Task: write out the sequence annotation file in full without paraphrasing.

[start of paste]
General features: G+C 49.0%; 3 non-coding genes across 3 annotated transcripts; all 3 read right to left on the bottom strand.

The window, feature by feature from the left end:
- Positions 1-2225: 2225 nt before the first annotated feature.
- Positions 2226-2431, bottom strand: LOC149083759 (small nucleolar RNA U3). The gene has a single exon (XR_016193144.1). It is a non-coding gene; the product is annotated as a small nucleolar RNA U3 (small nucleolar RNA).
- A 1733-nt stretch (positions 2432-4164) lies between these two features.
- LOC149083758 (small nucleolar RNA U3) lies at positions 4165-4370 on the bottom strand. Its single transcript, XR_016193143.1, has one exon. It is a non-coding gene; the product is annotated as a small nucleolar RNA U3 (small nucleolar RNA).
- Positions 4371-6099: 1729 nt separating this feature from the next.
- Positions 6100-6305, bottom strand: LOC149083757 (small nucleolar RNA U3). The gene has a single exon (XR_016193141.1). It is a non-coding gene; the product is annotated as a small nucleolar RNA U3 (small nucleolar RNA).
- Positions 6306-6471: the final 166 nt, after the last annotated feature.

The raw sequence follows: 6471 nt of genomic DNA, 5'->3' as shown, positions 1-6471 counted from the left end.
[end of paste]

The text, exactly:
General features: G+C 49.0%; 3 non-coding genes across 3 annotated transcripts; all 3 read right to left on the bottom strand.

The window, feature by feature from the left end:
- Positions 1-2225: 2225 nt before the first annotated feature.
- Positions 2226-2431, bottom strand: LOC149083759 (small nucleolar RNA U3). The gene has a single exon (XR_016193144.1). It is a non-coding gene; the product is annotated as a small nucleolar RNA U3 (small nucleolar RNA).
- A 1733-nt stretch (positions 2432-4164) lies between these two features.
- LOC149083758 (small nucleolar RNA U3) lies at positions 4165-4370 on the bottom strand. Its single transcript, XR_016193143.1, has one exon. It is a non-coding gene; the product is annotated as a small nucleolar RNA U3 (small nucleolar RNA).
- Positions 4371-6099: 1729 nt separating this feature from the next.
- Positions 6100-6305, bottom strand: LOC149083757 (small nucleolar RNA U3). The gene has a single exon (XR_016193141.1). It is a non-coding gene; the product is annotated as a small nucleolar RNA U3 (small nucleolar RNA).
- Positions 6306-6471: the final 166 nt, after the last annotated feature.

The raw sequence follows: 6471 nt of genomic DNA, 5'->3' as shown, positions 1-6471 counted from the left end.